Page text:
First in war, first in peace, seventh in the hearts of his countrymen?

From here.

OK, I can easily see how some people might think Lincoln was the greatest president. I can even see how others might believe F. Roosevelt or Reagan was the greatest. With the aid of a couple of stiff drinks, I can even almost see how some might believe that G. W. Bush or Clinton was (is) the greatest. But John Fucking Kennedy ranking above George Washington?

Washington set precedent with every move he made. A case can easily be made that had he not been the first president, the United States would not exist as it is today. Anybody who does not have Washington in their top three at least is displaying an ignorance of this country’s history that is simply abysmal. And scary.

Strictly speaking, every president did something that if they weren’t the president at the time the country wouldn’t be the same as it is today.

Unless you’re pitting Washington for making the US a paranoid, warmongering crypto-theo-/plutocracy.

People who die get venerated, people who young get canonized. This is not news. Kennedy was young and sexy, blah blah blah hopes of a generation, blah blah he got shot and unlike, say, James Garfield, people who remember his shooting are still alive.

I think he’s referring to how Washington turned down being elected king, and how he bowed out after two terms, instead of for life.

Just as an example.

Remember the Whiskey Rebellion!

E-Sabbath got it. What I’m pitting is the lack of knowledge of history.

Where’d you get that from?

True. I remember his shooting. (An announcement during class at St. Pius X in Norfolk, Virginia.) I also know enough to be aware that Kennedy ranks somewhere in the middle of the pack. That’s what’s bugging me: opinions of history are celebrity driven.

Well, see, in my opinion that was a good precedent. I know your opinion differs.

And now I’m off to watch the race!

These sorts of “greatest President” lists always seem to me to be sort of pointless, especially since they don’t usually seem to get as far as exploring exactly why the people being polled believe what they do. At least this poll doesn’t seem to provide any of that sort of information. How hard would it have been to add a follow-up question asking something to the effect of, “What kind of a moron do you have to be, to believe that George W. Bush is a greater president than George Washington? Seriously, how dumb are you? What have you been smoking?” Although I suppose such a question might have been seen as introducing an element of bias into the poll.

A few guesses/observations:

–Five of the six presidents who ranked above Washington have significant numbers of people who remember their terms of office.

–The highest rated president, Lincoln, is famous for having abolished slavery in the United States. Washington is the first president on the list who actually owned slaves.

–All six presidents ranking above Washington were either Democrats or Republicans. Washington was a Federalist, a political party which few identify with these days.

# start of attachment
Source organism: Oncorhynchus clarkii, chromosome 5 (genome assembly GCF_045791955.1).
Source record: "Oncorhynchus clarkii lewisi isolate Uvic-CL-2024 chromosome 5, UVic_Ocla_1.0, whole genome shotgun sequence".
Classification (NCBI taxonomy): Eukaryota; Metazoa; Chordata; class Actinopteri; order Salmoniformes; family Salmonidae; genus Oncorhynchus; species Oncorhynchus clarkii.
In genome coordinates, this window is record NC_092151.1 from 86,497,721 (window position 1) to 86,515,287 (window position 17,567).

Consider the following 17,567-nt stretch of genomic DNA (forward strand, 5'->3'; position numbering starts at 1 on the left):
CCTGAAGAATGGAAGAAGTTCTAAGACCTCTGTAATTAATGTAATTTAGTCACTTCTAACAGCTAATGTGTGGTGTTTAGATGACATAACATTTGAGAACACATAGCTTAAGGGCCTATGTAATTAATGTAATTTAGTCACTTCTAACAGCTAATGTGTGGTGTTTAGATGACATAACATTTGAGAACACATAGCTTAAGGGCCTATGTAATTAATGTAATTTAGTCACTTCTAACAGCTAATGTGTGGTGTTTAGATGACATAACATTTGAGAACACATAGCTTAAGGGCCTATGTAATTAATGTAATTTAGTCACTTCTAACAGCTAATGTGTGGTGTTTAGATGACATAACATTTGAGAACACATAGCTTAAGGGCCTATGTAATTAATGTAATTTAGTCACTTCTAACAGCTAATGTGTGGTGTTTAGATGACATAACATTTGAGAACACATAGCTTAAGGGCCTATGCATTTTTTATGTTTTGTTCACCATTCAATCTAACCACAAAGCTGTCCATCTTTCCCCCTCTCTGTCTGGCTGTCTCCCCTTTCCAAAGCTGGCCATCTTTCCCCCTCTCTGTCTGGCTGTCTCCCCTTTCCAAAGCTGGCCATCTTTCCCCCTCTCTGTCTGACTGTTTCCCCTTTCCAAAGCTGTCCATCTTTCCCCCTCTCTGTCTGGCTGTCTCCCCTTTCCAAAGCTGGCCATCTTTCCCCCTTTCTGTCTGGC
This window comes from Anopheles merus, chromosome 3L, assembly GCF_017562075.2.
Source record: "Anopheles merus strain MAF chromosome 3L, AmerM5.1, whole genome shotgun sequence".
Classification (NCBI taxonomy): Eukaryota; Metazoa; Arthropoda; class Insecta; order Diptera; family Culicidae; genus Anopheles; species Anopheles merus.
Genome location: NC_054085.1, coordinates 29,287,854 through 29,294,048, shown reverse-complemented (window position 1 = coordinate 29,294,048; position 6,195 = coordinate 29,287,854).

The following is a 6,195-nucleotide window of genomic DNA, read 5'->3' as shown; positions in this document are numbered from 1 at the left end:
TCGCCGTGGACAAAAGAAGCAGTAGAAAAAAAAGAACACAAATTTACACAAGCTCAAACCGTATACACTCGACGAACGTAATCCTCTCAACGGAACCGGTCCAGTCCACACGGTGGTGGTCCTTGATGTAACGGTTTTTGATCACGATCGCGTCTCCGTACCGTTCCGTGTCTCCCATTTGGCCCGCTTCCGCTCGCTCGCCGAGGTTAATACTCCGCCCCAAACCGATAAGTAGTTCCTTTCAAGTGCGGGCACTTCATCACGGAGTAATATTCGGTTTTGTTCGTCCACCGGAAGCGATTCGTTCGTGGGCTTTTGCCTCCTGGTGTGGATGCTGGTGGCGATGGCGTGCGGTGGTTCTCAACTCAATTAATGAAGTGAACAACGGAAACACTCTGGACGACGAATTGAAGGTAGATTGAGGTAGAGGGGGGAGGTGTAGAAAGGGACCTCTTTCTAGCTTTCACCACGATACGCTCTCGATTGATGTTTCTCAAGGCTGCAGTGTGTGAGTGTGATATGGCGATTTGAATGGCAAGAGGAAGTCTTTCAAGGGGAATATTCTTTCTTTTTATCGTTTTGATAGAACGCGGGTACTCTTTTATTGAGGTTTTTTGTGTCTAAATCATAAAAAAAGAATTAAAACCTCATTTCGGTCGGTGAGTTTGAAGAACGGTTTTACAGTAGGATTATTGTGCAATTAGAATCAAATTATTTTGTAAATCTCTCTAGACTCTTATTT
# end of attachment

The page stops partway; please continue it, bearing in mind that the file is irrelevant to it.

–Kennedy stared down the Soviets by threatening to unleash nuclear holocaust, had great hair, and bagged Marilyn Monroe to boot. Washington had false teeth and combination skin. Who would you rather identify with?*


Most of the presidents listed are from recent history

Asked who was the greatest president, 20 percent of those polled chose Lincoln. Reagan was picked by 15 percent, Franklin D. Roosevelt by 12 percent, John F. Kennedy by 11 percent, Bill Clinton (news - web sites) by 10 percent and George W. Bush by 8 percent. Washington was picked by 6 percent.

Everyone except Washington and Lincoln are recent presidents (Why no Jimmy Carter?). Most people, myself included, don’t know what Washington did as president. FDR led during WW2, Reagen helped end the cold war, Lincoln freed the slaves but people don’t know what Washington did during his administration.

Fair enough.

This was to point out the ambiguity (or possibly inability to parse the statement) to your “made it what it is today” statment. You see it as X, someone sees it as Y. The statment was starting to go down an “if by whiskey” path.

I reckon I assumed that it would be assumed that I meant it in a good way. Though I’m not a Republican, and I despise Bush, I see no reason to assume that I do not believe I live in a great country with a magnificent system of government.

Aah, I’m more a Lauren Bacall man.

One of James Loewen’s points in Lies my Teacher Told Me is because of the way history is taught in high school many figures come out as bland, boring good two-shoes. Most of the presidents on the list are viewable, that is, they are on television. Lincoln gets major points for leading the country through a great crisis. I’m sure that that is why W. Bush is on the list.


Sorry, but as someone who was born long after he died, I just, well, don’t care much. He was an iffy president at best, and barely redeemed himself in the Cuban Missile Crisis. And that was about the sole bright spot in my perspective.

I don’t know why you would assume this list means people have a lack of history. After careful study, I have come to the conclusion that James K. Polk is the nation’s greatest President. Who else managed to invent both a dance and the location of pigs all while in office?

I think part of the problem might be that “Washington The General” overshadows “Washington The President” in most people’s minds. So person-on-street would remember him for the Revolutionary War rather than his presidency. Which sucks, but hey, what can you do - the guy had wooden teeth!

Because he’s history’s greatest monster, duh!

Didn’t Kennedy bag her, too?